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Day after day, we kids stood at the six-foot high, chain-link fence, which surrounded the orphanage where we lived. Or little fingers grasped the holes in the wire mesh. Our young, innocent, little faces were pressed against the cold rusting steel.

Hour after hour, we just stood watching the kids who lived outside the orphanage gates. Hundreds of children, who had parents, were allowed to come to the small city park every afternoon after school to play baseball, football or tag on the large grassy field.

"How come we never get to go to the park and play like all those other kids?" asked one of the newer boys to the orphanage.

"Cause their lucky. They ain't like us. They got a mom and dad," I replied.

"But I don't see no moms and dads over there with 'em," the 5-year-old boy stated.

"Moms stay home and dads go to work," I explained.

"How come those kids can be free and go out to play and we can't?" the boy questioned again.

I stood wondering what I should say to him. I was a little confused myself and it did not make any sense to me either. Of course, I was only 7 years old and I had only lived at the orphanage for about a year or two. All those kids with parents could go to the park and play any time they wanted. Yet, we kids from the orphanage always had to stay locked up behind the tall metal fence.

The park playground itself came right up to the orphanage fence. I could stick my fingers through the holes at the bottom of the fence and touch the dirt in the park. I stood at the fence almost every afternoon with my nose stuck through one of the holes in the chain-link. I stood almost motionless wishing that we could play games with the free kids. I took in very deep breaths, just trying to breathe in the same air that the kids in the park were breathing.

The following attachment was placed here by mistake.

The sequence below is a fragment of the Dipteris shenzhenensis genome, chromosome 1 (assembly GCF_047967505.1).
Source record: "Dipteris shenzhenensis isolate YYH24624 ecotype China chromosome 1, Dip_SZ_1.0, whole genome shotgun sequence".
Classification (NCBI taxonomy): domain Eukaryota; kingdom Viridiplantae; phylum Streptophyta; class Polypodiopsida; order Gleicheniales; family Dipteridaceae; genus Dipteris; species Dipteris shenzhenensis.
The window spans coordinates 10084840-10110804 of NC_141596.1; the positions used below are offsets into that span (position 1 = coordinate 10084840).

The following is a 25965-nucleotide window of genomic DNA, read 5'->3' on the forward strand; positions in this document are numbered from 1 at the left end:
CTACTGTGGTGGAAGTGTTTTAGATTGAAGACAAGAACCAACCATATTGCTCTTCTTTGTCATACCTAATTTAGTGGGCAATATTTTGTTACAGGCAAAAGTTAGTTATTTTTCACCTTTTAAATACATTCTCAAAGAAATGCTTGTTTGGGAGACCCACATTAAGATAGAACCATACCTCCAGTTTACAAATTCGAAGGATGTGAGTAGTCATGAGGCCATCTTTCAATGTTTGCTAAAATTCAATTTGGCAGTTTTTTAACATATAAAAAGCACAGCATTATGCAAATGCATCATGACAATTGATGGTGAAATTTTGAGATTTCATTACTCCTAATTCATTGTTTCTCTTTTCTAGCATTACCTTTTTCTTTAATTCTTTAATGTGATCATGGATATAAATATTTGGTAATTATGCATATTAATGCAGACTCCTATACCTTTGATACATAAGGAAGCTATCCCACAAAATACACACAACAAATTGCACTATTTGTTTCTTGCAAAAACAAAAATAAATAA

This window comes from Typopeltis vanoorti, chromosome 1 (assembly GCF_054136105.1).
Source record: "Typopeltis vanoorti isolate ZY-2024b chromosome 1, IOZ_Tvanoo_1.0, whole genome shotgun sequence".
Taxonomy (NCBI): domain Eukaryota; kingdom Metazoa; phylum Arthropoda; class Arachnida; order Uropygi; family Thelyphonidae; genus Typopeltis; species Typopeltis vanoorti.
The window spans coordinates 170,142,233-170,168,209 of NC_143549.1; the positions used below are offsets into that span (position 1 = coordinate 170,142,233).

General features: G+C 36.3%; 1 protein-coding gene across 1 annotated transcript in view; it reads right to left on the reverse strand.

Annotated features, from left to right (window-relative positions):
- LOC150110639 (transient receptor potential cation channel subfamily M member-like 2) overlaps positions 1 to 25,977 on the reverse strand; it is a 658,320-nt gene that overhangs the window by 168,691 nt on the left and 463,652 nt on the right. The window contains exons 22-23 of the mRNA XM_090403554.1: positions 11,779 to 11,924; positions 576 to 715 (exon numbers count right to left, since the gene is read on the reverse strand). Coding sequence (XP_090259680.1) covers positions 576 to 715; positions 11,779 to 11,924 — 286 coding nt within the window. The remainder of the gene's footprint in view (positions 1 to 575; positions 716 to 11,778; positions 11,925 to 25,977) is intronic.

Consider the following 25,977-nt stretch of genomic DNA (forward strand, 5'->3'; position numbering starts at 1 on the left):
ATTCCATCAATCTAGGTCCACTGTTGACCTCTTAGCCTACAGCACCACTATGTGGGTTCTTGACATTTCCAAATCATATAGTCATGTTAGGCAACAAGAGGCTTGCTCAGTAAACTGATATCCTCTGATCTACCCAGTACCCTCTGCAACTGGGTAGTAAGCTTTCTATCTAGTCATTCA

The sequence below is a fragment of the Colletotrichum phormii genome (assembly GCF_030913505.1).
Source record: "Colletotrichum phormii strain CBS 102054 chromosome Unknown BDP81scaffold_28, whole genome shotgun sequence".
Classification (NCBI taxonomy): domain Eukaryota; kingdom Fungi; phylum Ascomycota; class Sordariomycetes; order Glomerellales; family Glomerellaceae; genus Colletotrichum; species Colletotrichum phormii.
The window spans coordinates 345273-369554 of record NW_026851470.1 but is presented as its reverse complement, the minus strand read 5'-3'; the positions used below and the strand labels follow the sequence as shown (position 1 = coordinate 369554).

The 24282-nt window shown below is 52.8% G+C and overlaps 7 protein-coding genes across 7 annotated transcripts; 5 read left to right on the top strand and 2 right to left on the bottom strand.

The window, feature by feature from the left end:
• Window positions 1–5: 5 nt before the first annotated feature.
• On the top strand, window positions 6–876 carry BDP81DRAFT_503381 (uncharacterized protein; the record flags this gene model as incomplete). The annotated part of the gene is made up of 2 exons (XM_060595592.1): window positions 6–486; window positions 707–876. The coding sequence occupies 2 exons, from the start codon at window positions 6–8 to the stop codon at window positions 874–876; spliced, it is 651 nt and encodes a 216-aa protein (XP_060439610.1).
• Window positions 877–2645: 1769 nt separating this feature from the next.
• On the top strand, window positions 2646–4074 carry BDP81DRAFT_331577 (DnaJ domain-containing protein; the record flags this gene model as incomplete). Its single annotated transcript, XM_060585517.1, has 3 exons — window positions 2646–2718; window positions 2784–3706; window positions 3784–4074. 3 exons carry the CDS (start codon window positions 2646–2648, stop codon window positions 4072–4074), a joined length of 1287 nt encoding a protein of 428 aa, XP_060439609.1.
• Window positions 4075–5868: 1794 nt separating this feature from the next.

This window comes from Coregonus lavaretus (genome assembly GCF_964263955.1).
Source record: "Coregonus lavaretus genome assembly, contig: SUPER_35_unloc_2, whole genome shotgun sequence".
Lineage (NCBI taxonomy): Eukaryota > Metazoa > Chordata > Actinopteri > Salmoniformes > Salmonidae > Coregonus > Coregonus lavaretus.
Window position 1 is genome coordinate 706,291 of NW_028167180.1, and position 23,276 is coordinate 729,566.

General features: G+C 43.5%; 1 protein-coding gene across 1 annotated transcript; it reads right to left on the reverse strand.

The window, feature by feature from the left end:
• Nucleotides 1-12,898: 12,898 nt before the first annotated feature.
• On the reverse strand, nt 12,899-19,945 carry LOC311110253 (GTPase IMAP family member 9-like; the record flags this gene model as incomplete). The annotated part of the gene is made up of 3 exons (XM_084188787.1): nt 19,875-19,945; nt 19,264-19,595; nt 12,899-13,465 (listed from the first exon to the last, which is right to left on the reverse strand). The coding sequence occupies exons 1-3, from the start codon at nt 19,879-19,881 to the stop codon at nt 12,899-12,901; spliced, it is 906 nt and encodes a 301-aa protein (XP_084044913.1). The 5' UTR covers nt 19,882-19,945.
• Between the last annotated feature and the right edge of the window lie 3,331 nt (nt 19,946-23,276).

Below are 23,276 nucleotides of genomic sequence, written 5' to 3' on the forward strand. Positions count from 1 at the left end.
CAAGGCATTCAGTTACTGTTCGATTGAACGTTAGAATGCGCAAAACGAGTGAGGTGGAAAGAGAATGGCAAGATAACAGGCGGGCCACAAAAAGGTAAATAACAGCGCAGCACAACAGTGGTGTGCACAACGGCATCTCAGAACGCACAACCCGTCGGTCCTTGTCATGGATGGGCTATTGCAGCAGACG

One day, five of us boys climbed over the fence and we went out onto the playground to play baseball. Oh! What a glorious day it was to be free for just an hour or two - running, and jumping, and hopping and laughing out loud. How wonderful it felt to be equal for a change and not be bored or scared.

But boy, there was a big price to be paid when the matron caught us. Three of us boys were lined up in the dining room and beaten across the back of our legs with a green bamboo cane. One of the boys was beaten so badly that the tops of his socks were bloodied. Then we were locked in the hall closet for 24 hours without food or water. We never again climbed back over the fence, at least not during daylight hours. Not even something as important as ‘freedom’ was worth getting that kind of a beating.

Yes, the days slowly came when many of the kids were released from the orphanage. As the days, weeks, months and years passed, the children just sort of disappeared, one by one. Some were sent off to the reform school, while others were sent to jail. Many of the kids went directly out on the streets to live.

We kids, though now all grown-up, will never forget those days as long as we live - all those years of being locked away, as if we were nothing more than little prisoners. For nine long years, I stood at that steel fence and watched as the free kids played. I watched them run. I watched them yell and I watched them as they fell down playing tag, each of them laughing and screaming, as if they were happy and having fun.

I will never forget that ‘freedom,’ though invisible to my young eyes, was only a finger away.

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